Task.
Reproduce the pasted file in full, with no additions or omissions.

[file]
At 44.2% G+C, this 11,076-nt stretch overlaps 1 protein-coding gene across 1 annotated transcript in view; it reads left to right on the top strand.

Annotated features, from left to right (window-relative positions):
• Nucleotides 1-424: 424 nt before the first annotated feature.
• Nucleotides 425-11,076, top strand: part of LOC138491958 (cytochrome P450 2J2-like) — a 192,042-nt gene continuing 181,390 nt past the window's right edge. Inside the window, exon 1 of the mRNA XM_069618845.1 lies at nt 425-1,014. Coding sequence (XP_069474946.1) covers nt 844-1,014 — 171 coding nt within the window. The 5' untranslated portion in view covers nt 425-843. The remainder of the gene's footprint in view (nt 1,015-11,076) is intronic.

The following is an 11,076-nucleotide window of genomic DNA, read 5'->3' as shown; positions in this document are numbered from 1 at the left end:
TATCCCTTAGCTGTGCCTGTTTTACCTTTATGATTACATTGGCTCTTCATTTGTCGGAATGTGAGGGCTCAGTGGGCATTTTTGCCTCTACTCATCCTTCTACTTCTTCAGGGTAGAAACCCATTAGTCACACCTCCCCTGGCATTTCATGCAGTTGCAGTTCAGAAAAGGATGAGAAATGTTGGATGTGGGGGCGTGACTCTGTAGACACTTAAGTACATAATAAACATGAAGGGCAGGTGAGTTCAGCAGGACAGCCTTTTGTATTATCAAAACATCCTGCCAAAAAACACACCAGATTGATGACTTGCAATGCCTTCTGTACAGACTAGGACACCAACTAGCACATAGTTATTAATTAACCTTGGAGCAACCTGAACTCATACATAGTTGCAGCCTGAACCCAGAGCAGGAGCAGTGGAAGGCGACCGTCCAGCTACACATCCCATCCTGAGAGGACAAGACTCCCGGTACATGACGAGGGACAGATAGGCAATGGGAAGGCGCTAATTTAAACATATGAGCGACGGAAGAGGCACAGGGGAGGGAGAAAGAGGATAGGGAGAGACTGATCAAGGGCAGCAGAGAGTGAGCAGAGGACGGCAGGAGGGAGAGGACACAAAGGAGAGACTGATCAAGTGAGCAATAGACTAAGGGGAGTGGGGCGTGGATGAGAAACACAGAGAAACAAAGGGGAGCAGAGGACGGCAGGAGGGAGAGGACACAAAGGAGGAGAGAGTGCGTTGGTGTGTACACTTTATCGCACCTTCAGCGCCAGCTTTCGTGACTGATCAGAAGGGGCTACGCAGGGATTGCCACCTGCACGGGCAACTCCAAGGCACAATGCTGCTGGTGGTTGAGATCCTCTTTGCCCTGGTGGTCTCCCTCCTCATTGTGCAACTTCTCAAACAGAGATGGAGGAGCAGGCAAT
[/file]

At 44.2% G+C, this 11,076-nt stretch overlaps 1 protein-coding gene across 1 annotated transcript in view; it reads left to right on the top strand.

Annotated features, from left to right (window-relative positions):
• Nucleotides 1-424: 424 nt before the first annotated feature.
• Nucleotides 425-11,076, top strand: part of LOC138491958 (cytochrome P450 2J2-like) — a 192,042-nt gene continuing 181,390 nt past the window's right edge. Inside the window, exon 1 of the mRNA XM_069618845.1 lies at nt 425-1,014. Coding sequence (XP_069474946.1) covers nt 844-1,014 — 171 coding nt within the window. The 5' untranslated portion in view covers nt 425-843. The remainder of the gene's footprint in view (nt 1,015-11,076) is intronic.

The following is an 11,076-nucleotide window of genomic DNA, read 5'->3' as shown; positions in this document are numbered from 1 at the left end:
TATCCCTTAGCTGTGCCTGTTTTACCTTTATGATTACATTGGCTCTTCATTTGTCGGAATGTGAGGGCTCAGTGGGCATTTTTGCCTCTACTCATCCTTCTACTTCTTCAGGGTAGAAACCCATTAGTCACACCTCCCCTGGCATTTCATGCAGTTGCAGTTCAGAAAAGGATGAGAAATGTTGGATGTGGGGGCGTGACTCTGTAGACACTTAAGTACATAATAAACATGAAGGGCAGGTGAGTTCAGCAGGACAGCCTTTTGTATTATCAAAACATCCTGCCAAAAAACACACCAGATTGATGACTTGCAATGCCTTCTGTACAGACTAGGACACCAACTAGCACATAGTTATTAATTAACCTTGGAGCAACCTGAACTCATACATAGTTGCAGCCTGAACCCAGAGCAGGAGCAGTGGAAGGCGACCGTCCAGCTACACATCCCATCCTGAGAGGACAAGACTCCCGGTACATGACGAGGGACAGATAGGCAATGGGAAGGCGCTAATTTAAACATATGAGCGACGGAAGAGGCACAGGGGAGGGAGAAAGAGGATAGGGAGAGACTGATCAAGGGCAGCAGAGAGTGAGCAGAGGACGGCAGGAGGGAGAGGACACAAAGGAGAGACTGATCAAGTGAGCAATAGACTAAGGGGAGTGGGGCGTGGATGAGAAACACAGAGAAACAAAGGGGAGCAGAGGACGGCAGGAGGGAGAGGACACAAAGGAGGAGAGAGTGCGTTGGTGTGTACACTTTATCGCACCTTCAGCGCCAGCTTTCGTGACTGATCAGAAGGGGCTACGCAGGGATTGCCACCTGCACGGGCAACTCCAAGGCACAATGCTGCTGGTGGTTGAGATCCTCTTTGCCCTGGTGGTCTCCCTCCTCATTGTGCAACTTCTCAAACAGAGATGGAGGAGCAGGCAAT